The total amount of civil penalties ordered to date is nearly $2 million. While all the cases to date have been on unlicensed cannabis sites, the focus is on environmental impacts from the cannabis cultivation, not the legality of the operation.

See more details on state compliance.

To learn more about CDFW’s cannabis program, please visit wildlife.ca.gov/cannabis or email askcannabis@wildlife.ca.gov. To report environmental crimes, such as water diversions, pollution and poaching, please call the CalTIP hotline at (888) 334-2258 or text information to “TIP411” (847411).

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Media Contact:
Janice Mackey, CDFW Communications, (916) 207-7891

CDFW Cleans Up Black Market Cannabis Operation at Tehama Wildlife Area

Snares, Rodenticides, Trash and Water Diversions Removed

Wildlife officers at the California Department of Fish and Wildlife (CDFW) completed a cleanup of an illegal cannabis operation deep in the back country of the Tehama Wildlife Area. The property is owned by CDFW and was once home to Ishi – the last known member of the Native American Yahi people.

Cleanup, restore and remediate are critical components of CDFW’s cannabis program, which is partially funded by the cannabis tax fund. Wildlife officers are charged with investigating crimes on CDFW property and leading those remediation efforts.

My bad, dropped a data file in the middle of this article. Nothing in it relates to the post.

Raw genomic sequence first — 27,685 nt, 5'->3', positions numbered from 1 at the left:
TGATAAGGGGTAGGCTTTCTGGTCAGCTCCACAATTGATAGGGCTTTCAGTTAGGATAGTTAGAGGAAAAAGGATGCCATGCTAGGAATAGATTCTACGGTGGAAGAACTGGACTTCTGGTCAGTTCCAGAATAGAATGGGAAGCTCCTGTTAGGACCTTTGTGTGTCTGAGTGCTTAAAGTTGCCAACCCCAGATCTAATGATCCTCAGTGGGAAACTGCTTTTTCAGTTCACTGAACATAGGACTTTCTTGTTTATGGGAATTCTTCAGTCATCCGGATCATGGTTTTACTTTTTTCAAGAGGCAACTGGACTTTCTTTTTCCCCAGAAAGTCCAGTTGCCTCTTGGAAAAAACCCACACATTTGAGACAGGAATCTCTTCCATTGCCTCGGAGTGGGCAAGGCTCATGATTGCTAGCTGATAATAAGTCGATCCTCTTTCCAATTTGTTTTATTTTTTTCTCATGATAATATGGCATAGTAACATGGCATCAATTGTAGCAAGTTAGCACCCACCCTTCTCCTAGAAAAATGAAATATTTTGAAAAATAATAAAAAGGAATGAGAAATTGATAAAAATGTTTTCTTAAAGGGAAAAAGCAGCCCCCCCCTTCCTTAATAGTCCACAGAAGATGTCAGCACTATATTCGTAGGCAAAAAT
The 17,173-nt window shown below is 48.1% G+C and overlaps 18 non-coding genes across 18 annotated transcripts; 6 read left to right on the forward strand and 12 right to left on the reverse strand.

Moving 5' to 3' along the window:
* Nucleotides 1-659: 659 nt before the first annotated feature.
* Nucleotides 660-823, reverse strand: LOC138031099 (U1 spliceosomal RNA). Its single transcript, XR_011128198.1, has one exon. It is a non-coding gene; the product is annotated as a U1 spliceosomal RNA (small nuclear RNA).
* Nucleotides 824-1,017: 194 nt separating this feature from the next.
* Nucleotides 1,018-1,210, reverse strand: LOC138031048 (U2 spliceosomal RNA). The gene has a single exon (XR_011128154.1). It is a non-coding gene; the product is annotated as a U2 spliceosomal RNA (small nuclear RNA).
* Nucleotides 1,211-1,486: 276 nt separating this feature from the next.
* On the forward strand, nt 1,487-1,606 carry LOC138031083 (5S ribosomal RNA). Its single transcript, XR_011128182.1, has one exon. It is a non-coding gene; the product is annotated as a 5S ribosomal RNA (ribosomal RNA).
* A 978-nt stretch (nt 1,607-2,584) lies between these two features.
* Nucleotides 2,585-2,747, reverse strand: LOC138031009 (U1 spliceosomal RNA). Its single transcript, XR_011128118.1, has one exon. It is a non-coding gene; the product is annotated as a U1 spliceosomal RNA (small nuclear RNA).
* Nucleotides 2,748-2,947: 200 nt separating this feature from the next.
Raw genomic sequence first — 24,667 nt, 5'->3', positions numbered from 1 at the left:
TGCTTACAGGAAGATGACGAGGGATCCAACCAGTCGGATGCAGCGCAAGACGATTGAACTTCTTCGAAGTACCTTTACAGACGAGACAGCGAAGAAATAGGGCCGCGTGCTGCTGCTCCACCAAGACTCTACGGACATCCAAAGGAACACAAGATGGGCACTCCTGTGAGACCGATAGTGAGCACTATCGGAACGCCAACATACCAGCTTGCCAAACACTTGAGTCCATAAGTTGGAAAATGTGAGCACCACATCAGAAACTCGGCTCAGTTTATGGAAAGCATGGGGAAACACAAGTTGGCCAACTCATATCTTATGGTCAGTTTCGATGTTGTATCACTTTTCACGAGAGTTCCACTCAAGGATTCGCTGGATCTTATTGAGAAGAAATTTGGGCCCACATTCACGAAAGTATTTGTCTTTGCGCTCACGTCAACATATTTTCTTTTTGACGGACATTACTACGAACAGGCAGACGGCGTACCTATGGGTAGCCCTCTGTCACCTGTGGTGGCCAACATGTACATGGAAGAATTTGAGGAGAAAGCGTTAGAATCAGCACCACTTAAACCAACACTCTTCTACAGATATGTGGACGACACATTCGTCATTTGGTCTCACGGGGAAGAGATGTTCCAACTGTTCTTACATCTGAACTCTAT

Officers will also assist with cannabis cleanup operations on various other public and private lands. Each site is approached differently, depending upon the location and available resources. CDFW may also aid restoration efforts on land impacted by illegal grows by awarding grants to participating entities.

“In addition to enforcement and permitting, our cannabis program includes cleanup of public and some private lands destroyed by illegal cultivation. Remediation, permitting and enforcement aligns perfectly with our mission to preserve native fish and wildlife for use and enjoyment by the public,” said David Bess, Deputy Director and Chief of the CDFW Law Enforcement Division.

The cleanup effort on the Tehama Wildlife Area removed approximately 2,050 lbs. of trash, 9,000 ft. of plastic irrigation piping, numerous bottles of pesticides and other garbage that can be detrimental to the environment. Along with this, a makeshift stove, snares and other poaching equipment were removed.

The Tehama grow was discovered and eradicated in the fall of 2019. Given the remote location and challenges of the landscape, the cleanup was scheduled for a later date when appropriate resources were available.

The Tehama location marks the eighth property restored this winter season. Other sites in Stanislaus, Merced, Riverside, San Diego and Lassen counties were also restored.

You can learn more about CDFW’s role in commercial cannabis cultivation at wildlife.ca.gov/cannabis. CDFW encourages the public to report environmental crimes such as water pollution, water diversions and poaching to the CalTIP hotline by calling (888) 334-2258 or by texting information to “TIP411” (847411).

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Media Contact:
Janice Mackey, CDFW Communications, (916) 207-7891